Tendulkar’s last average series came against a rampant Ajanta Mendis in Sri Lanka back in 2008. He looked unsure there like he has often done here. When he has been positive, like in the first innings at Lord’s, second innings at Trent Bridge and Edgbaston, he has hardly looked troubled. India will hope for a big innings from him and from another pillar of strength, Laxman, as it looks to pick up the pieces and put them back together.

Expect Kohli, R.P. Singh and Pragyan Ojha to be given a look in. Ojha is a tidy bowler with potential. He should exploit any spin and bounce available and R.P. Singh is a steady swing bowler who might trouble the English openers. India will sweat on the fitness of Praveen Kumar and will hope that he is available. Ishant has blown hot and cold. May be, the bounce at the Oval will be to his liking.

India needs big runs from the batsmen for its bowlers to pose a challenge to a rampant English top-order. It will be interesting to see their approach to this Test. One would think that holds the key to their success.


 Chandrasekhar Jayarama Krishnan

Head of Cricket, CouchExpert

12 August 2011

It will be hard to put a smile on the face of an Indian fan these days. The tour to England, thus far, has exposed flaws that would, to an ardent fan, make even the disastrous regime of the Indian National Congress seem pardonable – a sign that usually announces the arrival of very hard times to come.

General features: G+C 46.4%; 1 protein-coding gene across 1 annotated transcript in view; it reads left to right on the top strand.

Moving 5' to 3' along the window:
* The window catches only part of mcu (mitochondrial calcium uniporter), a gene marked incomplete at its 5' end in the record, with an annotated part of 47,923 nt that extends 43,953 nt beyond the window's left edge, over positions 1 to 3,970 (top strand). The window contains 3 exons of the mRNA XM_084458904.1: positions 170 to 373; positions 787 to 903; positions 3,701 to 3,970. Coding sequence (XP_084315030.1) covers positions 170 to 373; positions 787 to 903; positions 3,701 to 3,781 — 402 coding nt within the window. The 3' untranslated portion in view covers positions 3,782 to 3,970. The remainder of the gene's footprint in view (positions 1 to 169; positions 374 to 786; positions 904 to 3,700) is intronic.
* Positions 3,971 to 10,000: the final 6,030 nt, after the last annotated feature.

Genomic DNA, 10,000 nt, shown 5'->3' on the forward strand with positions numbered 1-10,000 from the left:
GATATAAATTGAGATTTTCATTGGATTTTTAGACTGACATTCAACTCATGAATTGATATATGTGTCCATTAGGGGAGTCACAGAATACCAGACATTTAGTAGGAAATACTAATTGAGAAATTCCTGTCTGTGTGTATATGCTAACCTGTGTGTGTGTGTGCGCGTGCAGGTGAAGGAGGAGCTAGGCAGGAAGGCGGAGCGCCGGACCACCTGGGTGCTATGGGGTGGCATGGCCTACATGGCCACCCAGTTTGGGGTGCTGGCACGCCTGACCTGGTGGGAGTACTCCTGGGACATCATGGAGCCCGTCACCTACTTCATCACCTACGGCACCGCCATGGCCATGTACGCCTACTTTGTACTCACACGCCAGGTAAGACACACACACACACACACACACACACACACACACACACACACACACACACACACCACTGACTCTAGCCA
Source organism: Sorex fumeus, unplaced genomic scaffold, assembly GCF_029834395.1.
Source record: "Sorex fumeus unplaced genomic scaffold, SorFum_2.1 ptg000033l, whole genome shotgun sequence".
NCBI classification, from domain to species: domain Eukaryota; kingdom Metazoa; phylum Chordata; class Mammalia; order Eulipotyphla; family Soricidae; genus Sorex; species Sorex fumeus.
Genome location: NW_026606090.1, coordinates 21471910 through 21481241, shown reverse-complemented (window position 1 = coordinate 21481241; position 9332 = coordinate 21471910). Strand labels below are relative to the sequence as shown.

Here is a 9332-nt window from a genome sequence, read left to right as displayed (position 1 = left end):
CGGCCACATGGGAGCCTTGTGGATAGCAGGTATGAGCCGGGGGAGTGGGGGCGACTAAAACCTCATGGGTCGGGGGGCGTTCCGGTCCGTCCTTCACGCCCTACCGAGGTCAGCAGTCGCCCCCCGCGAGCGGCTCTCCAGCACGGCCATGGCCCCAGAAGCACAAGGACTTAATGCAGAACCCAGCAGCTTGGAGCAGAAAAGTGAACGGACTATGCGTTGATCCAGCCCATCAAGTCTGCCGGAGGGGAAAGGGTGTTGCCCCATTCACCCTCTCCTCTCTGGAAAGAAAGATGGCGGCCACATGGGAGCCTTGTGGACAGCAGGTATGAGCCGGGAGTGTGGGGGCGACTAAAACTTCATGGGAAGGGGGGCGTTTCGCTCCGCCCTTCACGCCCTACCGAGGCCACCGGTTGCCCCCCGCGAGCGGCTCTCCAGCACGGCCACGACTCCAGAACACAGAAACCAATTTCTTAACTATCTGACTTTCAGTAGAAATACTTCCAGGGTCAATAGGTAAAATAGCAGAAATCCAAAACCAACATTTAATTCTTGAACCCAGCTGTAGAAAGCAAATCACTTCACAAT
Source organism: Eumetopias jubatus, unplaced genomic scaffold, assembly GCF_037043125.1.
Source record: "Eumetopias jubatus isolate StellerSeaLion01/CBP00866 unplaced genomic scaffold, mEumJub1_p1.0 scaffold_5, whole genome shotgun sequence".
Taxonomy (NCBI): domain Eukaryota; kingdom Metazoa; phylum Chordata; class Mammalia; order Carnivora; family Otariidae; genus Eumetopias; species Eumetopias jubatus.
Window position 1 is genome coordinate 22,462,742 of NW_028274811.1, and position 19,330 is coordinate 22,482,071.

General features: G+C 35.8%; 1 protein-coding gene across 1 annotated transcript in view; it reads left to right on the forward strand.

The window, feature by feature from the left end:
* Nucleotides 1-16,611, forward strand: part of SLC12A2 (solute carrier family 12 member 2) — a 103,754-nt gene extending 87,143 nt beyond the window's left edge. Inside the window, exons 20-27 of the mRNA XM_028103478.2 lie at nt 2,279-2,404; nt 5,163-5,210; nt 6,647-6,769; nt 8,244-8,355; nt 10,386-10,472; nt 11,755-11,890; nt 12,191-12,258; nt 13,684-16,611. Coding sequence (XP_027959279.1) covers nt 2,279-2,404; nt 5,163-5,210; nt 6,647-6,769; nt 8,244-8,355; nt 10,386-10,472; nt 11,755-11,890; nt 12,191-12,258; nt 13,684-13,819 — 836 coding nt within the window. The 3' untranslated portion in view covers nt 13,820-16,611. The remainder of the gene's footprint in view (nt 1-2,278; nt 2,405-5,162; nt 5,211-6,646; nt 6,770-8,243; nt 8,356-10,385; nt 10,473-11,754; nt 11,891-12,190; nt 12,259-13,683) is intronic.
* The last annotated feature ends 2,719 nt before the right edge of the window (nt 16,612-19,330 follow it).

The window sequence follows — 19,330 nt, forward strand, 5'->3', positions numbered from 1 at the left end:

As bowling strength dried up, and fielding slipped in to recession, a series provocative enough to the visitors appeared as scary to the Indian fan as the riots that have taken over the streets of England. In order to build credibility, henceforth, with an already skeptical public, a major reform in performance is what would have to be targeted. Sadly, the reform refers more to better cricket than anything else around.

Against an attack that seemed to lack both ownership and leadership, talks over the struggling forms of the English openers were put to rest as Strauss and Cook relished the red delicacies that were thrown their way. The opening surge shed light into the mythic power of the English unit’s rapid rise to the top, ever since the advent of the Ashes triumph down under.